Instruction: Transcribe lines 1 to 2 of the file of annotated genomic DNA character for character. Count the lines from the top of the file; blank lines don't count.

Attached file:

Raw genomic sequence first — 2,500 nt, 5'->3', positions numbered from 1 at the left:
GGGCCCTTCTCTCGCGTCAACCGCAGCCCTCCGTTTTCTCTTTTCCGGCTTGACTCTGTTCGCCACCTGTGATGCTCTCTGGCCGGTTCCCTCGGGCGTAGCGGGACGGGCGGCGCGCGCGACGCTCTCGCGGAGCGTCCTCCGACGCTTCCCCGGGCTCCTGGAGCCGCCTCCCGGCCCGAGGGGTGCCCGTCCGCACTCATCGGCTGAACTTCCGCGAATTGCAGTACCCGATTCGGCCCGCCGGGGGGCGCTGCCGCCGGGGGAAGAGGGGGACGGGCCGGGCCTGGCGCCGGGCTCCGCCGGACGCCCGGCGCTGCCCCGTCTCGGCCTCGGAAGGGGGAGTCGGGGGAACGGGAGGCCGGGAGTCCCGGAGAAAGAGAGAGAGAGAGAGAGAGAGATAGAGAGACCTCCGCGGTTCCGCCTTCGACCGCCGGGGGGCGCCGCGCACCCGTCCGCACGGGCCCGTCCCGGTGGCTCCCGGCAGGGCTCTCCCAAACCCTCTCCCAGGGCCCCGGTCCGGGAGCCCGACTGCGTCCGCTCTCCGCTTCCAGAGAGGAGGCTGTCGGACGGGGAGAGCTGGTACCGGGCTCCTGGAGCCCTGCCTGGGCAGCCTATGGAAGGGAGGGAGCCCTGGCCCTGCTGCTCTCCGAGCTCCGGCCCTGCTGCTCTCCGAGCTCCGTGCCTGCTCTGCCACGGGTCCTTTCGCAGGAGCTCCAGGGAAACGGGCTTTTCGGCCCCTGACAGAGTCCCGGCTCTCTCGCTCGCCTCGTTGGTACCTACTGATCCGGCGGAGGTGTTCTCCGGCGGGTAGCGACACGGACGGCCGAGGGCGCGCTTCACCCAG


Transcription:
Raw genomic sequence first — 2,500 nt, 5'->3', positions numbered from 1 at the left:
GGGCCCTTCTCTCGCGTCAACCGCAGCCCTCCGTTTTCTCTTTTCCGGCTTGACTCTGTTCGCCACCTGTGATGCTCTCTGGCCGGTTCCCTCGGGCGTAGCGGGACGGGCGGCGCGCGCGACGCTCTCGCGGAGCGTCCTCCGACGCTTCCCCGGGCTCCTGGAGCCGCCTCCCGGCCCGAGGGGTGCCCGTCCGCACTCATCGGCTGAACTTCCGCGAATTGCAGTACCCGATTCGGCCCGCCGGGGGGCGCTGCCGCCGGGGGAAGAGGGGGACGGGCCGGGCCTGGCGCCGGGCTCCGCCGGACGCCCGGCGCTGCCCCGTCTCGGCCTCGGAAGGGGGAGTCGGGGGAACGGGAGGCCGGGAGTCCCGGAGAAAGAGAGAGAGAGAGAGAGAGAGATAGAGAGACCTCCGCGGTTCCGCCTTCGACCGCCGGGGGGCGCCGCGCACCCGTCCGCACGGGCCCGTCCCGGTGGCTCCCGGCAGGGCTCTCCCAAACCCTCTCCCAGGGCCCCGGTCCGGGAGCCCGACTGCGTCCGCTCTCCGCTTCCAGAGAGGAGGCTGTCGGACGGGGAGAGCTGGTACCGGGCTCCTGGAGCCCTGCCTGGGCAGCCTATGGAAGGGAGGGAGCCCTGGCCCTGCTGCTCTCCGAGCTCCGGCCCTGCTGCTCTCCGAGCTCCGTGCCTGCTCTGCCACGGGTCCTTTCGCAGGAGCTCCAGGGAAACGGGCTTTTCGGCCCCTGACAGAGTCCCGGCTCTCTCGCTCGCCTCGTTGGTACCTACTGATCCGGCGGAGGTGTTCTCCGGCGGGTAGCGACACGGACGGCCGAGGGCGCGCTTCACCCAG